One trick shared by Tech Superpowers support technician Tyler Sadler is to turn off the viewing of your own camera. “Not everyone does this, but many people, including myself, are constantly checking how they appear in the camera. But during an in-person meeting, we don’t see our faces. Turning off your own view of your camera removes a source of distraction that wasn’t present before.”
Opting out of optional meetings
We’ve all been in a meeting when there are far too many “cooks in the kitchen.” What really should have been just a few people or even an email, quickly spirals to a meeting with ten or more people, all invited out of good intentions. Everyone slightly related to the topic is invited to the meeting to avoid leaving anyone out. But these types of meetings aren’t always productive for each person. Tech Superpowers Marketing Director Kjerstin Oh recommends opting out of meetings that you might not need to attend. “That way, you only attend meetings that are valuable to you, or you can bring value to. Divide and conquer.”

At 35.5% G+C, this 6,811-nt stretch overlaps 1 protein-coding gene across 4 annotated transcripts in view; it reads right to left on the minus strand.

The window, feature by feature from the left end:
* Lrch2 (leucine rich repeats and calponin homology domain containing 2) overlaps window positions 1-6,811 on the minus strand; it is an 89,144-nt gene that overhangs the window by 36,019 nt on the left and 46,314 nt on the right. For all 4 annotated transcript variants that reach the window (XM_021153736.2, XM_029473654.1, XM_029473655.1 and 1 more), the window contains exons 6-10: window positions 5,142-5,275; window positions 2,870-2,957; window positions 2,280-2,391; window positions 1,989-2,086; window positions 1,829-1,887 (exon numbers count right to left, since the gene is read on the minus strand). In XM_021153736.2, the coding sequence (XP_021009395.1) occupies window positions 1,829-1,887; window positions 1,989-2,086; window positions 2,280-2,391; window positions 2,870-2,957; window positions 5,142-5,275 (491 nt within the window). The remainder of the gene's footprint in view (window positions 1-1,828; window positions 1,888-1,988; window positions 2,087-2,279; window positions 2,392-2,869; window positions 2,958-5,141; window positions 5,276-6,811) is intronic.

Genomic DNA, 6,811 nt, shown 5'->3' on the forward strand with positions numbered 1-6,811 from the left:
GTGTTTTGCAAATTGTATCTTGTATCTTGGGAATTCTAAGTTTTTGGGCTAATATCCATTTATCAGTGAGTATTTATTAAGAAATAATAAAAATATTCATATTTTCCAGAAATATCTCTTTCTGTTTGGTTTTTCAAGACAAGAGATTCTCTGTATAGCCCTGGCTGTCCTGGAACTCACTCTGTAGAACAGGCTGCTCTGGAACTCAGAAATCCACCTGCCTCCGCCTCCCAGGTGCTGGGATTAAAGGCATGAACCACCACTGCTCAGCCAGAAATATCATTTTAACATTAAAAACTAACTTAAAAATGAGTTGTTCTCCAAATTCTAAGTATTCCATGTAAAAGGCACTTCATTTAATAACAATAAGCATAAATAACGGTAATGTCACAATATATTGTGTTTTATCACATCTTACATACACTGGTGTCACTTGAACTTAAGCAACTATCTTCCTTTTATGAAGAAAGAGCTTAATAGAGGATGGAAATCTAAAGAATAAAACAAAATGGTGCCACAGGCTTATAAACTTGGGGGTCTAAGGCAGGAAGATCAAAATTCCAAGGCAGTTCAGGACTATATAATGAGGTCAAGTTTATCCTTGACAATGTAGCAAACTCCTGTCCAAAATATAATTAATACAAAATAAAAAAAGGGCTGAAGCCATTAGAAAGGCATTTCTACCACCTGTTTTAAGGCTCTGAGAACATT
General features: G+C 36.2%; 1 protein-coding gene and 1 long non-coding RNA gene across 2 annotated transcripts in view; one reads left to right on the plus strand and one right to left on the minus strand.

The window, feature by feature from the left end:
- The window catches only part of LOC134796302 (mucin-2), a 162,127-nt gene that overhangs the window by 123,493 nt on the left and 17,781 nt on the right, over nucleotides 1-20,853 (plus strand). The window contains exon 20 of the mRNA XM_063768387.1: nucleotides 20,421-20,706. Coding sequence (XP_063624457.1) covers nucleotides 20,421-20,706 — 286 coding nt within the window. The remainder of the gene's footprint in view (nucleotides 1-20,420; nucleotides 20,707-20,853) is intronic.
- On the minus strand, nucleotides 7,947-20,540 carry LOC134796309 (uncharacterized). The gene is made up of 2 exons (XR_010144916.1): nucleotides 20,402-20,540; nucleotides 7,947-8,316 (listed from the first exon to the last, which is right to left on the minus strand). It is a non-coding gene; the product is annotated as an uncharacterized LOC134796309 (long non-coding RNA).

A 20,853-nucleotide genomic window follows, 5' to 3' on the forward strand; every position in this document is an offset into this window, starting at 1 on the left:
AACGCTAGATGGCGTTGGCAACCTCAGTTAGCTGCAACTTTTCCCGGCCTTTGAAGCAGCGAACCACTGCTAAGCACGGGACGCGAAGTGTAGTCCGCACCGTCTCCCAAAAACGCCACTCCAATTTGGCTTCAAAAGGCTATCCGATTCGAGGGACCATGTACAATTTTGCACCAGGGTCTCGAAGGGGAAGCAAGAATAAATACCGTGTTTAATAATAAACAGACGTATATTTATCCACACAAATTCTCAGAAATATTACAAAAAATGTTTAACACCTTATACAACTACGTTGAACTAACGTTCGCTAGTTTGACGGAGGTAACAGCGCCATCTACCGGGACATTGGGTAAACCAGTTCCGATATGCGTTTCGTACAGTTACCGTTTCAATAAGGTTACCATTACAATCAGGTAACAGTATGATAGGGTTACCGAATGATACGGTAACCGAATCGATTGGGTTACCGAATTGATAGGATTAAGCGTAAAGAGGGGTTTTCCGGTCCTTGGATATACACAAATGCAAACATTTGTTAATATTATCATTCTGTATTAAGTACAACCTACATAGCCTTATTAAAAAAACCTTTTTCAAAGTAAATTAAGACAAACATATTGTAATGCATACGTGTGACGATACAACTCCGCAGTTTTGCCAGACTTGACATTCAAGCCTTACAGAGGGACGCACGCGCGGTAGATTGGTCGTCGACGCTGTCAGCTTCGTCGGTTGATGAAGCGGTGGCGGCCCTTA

If you’re the meeting organizer, consider inviting only those necessary and sending a debrief email after the meeting with significant points discussed and decisions made. If you invite many people, mark those that aren’t crucial to the meeting as “optional” so they feel comfortable declining should they have other deadlines approaching.
Get moving between calls
Human beings aren’t meant to sit all day. We’re just not built for it. But according to the research, the average person spends 12 hours a day sitting down. And given that inactivity is the fourth highest risk factor for mortality, we can all do a better job getting out of our chairs and moving about.